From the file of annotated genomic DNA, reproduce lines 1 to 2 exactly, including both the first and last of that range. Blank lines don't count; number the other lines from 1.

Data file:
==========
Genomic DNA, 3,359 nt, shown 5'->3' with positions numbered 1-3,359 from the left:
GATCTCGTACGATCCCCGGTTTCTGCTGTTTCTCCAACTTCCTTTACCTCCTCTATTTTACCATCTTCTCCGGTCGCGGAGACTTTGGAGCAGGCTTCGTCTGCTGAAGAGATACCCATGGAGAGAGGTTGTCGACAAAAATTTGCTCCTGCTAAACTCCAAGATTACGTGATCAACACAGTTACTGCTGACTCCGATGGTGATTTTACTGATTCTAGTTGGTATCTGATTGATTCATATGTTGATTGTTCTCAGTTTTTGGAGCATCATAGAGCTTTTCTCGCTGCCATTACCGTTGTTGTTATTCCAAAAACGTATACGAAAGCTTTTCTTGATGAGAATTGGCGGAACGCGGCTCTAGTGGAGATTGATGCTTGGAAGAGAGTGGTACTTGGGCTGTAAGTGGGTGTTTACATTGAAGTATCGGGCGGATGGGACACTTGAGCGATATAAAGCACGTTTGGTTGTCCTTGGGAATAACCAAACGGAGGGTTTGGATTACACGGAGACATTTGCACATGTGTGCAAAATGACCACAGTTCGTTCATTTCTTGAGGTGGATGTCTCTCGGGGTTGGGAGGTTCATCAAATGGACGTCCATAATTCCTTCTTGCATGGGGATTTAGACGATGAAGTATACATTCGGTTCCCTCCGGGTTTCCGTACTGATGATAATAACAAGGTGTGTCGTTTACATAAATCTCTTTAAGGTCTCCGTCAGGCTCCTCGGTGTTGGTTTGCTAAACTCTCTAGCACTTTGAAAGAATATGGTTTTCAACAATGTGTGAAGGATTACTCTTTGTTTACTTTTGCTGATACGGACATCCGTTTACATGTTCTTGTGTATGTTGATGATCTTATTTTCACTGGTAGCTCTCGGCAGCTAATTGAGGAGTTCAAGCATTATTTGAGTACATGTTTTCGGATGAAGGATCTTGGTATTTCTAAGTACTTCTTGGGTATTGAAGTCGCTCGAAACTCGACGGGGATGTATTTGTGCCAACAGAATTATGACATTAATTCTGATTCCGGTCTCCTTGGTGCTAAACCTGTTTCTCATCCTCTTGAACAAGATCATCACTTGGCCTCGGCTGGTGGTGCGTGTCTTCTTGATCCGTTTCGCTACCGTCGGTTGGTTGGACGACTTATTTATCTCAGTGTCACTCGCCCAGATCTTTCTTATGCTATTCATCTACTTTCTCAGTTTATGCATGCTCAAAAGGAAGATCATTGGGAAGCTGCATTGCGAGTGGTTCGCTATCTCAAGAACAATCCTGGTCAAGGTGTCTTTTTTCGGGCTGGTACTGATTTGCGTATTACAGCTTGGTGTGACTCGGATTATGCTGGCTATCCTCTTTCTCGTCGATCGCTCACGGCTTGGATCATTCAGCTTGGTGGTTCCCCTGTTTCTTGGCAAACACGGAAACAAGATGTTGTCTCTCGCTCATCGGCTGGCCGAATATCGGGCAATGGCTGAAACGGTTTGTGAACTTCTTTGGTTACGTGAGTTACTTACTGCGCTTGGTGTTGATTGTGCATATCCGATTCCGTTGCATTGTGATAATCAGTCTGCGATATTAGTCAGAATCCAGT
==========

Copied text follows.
Genomic DNA, 3,359 nt, shown 5'->3' with positions numbered 1-3,359 from the left:
GATCTCGTACGATCCCCGGTTTCTGCTGTTTCTCCAACTTCCTTTACCTCCTCTATTTTACCATCTTCTCCGGTCGCGGAGACTTTGGAGCAGGCTTCGTCTGCTGAAGAGATACCCATGGAGAGAGGTTGTCGACAAAAATTTGCTCCTGCTAAACTCCAAGATTACGTGATCAACACAGTTACTGCTGACTCCGATGGTGATTTTACTGATTCTAGTTGGTATCTGATTGATTCATATGTTGATTGTTCTCAGTTTTTGGAGCATCATAGAGCTTTTCTCGCTGCCATTACCGTTGTTGTTATTCCAAAAACGTATACGAAAGCTTTTCTTGATGAGAATTGGCGGAACGCGGCTCTAGTGGAGATTGATGCTTGGAAGAGAGTGGTACTTGGGCTGTAAGTGGGTGTTTACATTGAAGTATCGGGCGGATGGGACACTTGAGCGATATAAAGCACGTTTGGTTGTCCTTGGGAATAACCAAACGGAGGGTTTGGATTACACGGAGACATTTGCACATGTGTGCAAAATGACCACAGTTCGTTCATTTCTTGAGGTGGATGTCTCTCGGGGTTGGGAGGTTCATCAAATGGACGTCCATAATTCCTTCTTGCATGGGGATTTAGACGATGAAGTATACATTCGGTTCCCTCCGGGTTTCCGTACTGATGATAATAACAAGGTGTGTCGTTTACATAAATCTCTTTAAGGTCTCCGTCAGGCTCCTCGGTGTTGGTTTGCTAAACTCTCTAGCACTTTGAAAGAATATGGTTTTCAACAATGTGTGAAGGATTACTCTTTGTTTACTTTTGCTGATACGGACATCCGTTTACATGTTCTTGTGTATGTTGATGATCTTATTTTCACTGGTAGCTCTCGGCAGCTAATTGAGGAGTTCAAGCATTATTTGAGTACATGTTTTCGGATGAAGGATCTTGGTATTTCTAAGTACTTCTTGGGTATTGAAGTCGCTCGAAACTCGACGGGGATGTATTTGTGCCAACAGAATTATGACATTAATTCTGATTCCGGTCTCCTTGGTGCTAAACCTGTTTCTCATCCTCTTGAACAAGATCATCACTTGGCCTCGGCTGGTGGTGCGTGTCTTCTTGATCCGTTTCGCTACCGTCGGTTGGTTGGACGACTTATTTATCTCAGTGTCACTCGCCCAGATCTTTCTTATGCTATTCATCTACTTTCTCAGTTTATGCATGCTCAAAAGGAAGATCATTGGGAAGCTGCATTGCGAGTGGTTCGCTATCTCAAGAACAATCCTGGTCAAGGTGTCTTTTTTCGGGCTGGTACTGATTTGCGTATTACAGCTTGGTGTGACTCGGATTATGCTGGCTATCCTCTTTCTCGTCGATCGCTCACGGCTTGGATCATTCAGCTTGGTGGTTCCCCTGTTTCTTGGCAAACACGGAAACAAGATGTTGTCTCTCGCTCATCGGCTGGCCGAATATCGGGCAATGGCTGAAACGGTTTGTGAACTTCTTTGGTTACGTGAGTTACTTACTGCGCTTGGTGTTGATTGTGCATATCCGATTCCGTTGCATTGTGATAATCAGTCTGCGATATTAGTCAGAATCCAGT